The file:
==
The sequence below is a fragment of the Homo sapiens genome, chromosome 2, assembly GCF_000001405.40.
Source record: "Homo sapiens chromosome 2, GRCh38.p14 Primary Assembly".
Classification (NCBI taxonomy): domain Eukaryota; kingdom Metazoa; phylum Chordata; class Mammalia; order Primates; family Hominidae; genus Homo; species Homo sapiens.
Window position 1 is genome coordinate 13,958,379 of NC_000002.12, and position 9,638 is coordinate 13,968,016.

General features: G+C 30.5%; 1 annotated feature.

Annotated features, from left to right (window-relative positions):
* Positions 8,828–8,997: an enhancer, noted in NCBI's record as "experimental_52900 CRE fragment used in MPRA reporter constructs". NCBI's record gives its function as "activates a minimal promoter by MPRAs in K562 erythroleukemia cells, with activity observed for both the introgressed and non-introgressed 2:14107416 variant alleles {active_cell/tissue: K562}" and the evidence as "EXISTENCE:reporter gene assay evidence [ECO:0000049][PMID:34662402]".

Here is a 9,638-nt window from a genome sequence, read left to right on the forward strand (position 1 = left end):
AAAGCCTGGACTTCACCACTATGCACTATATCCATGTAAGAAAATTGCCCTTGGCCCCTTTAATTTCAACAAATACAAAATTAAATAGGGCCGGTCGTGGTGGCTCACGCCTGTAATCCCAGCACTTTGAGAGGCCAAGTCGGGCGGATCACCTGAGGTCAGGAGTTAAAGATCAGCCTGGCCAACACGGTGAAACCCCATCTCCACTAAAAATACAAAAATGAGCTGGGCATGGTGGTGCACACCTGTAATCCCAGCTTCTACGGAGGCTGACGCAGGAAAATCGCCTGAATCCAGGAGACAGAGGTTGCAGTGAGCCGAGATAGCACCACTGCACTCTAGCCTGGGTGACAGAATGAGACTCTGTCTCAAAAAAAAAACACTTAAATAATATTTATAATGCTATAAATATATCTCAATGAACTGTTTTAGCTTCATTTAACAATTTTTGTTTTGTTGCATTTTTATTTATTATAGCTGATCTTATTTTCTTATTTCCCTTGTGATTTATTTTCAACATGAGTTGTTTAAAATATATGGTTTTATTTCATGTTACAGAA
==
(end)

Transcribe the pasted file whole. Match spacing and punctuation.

The sequence below is a fragment of the Homo sapiens genome, chromosome 2, assembly GCF_000001405.40.
Source record: "Homo sapiens chromosome 2, GRCh38.p14 Primary Assembly".
Classification (NCBI taxonomy): domain Eukaryota; kingdom Metazoa; phylum Chordata; class Mammalia; order Primates; family Hominidae; genus Homo; species Homo sapiens.
Window position 1 is genome coordinate 13,958,379 of NC_000002.12, and position 9,638 is coordinate 13,968,016.

General features: G+C 30.5%; 1 annotated feature.

Annotated features, from left to right (window-relative positions):
* Positions 8,828–8,997: an enhancer, noted in NCBI's record as "experimental_52900 CRE fragment used in MPRA reporter constructs". NCBI's record gives its function as "activates a minimal promoter by MPRAs in K562 erythroleukemia cells, with activity observed for both the introgressed and non-introgressed 2:14107416 variant alleles {active_cell/tissue: K562}" and the evidence as "EXISTENCE:reporter gene assay evidence [ECO:0000049][PMID:34662402]".

Here is a 9,638-nt window from a genome sequence, read left to right on the forward strand (position 1 = left end):
AAAGCCTGGACTTCACCACTATGCACTATATCCATGTAAGAAAATTGCCCTTGGCCCCTTTAATTTCAACAAATACAAAATTAAATAGGGCCGGTCGTGGTGGCTCACGCCTGTAATCCCAGCACTTTGAGAGGCCAAGTCGGGCGGATCACCTGAGGTCAGGAGTTAAAGATCAGCCTGGCCAACACGGTGAAACCCCATCTCCACTAAAAATACAAAAATGAGCTGGGCATGGTGGTGCACACCTGTAATCCCAGCTTCTACGGAGGCTGACGCAGGAAAATCGCCTGAATCCAGGAGACAGAGGTTGCAGTGAGCCGAGATAGCACCACTGCACTCTAGCCTGGGTGACAGAATGAGACTCTGTCTCAAAAAAAAAACACTTAAATAATATTTATAATGCTATAAATATATCTCAATGAACTGTTTTAGCTTCATTTAACAATTTTTGTTTTGTTGCATTTTTATTTATTATAGCTGATCTTATTTTCTTATTTCCCTTGTGATTTATTTTCAACATGAGTTGTTTAAAATATATGGTTTTATTTCATGTTACAGAA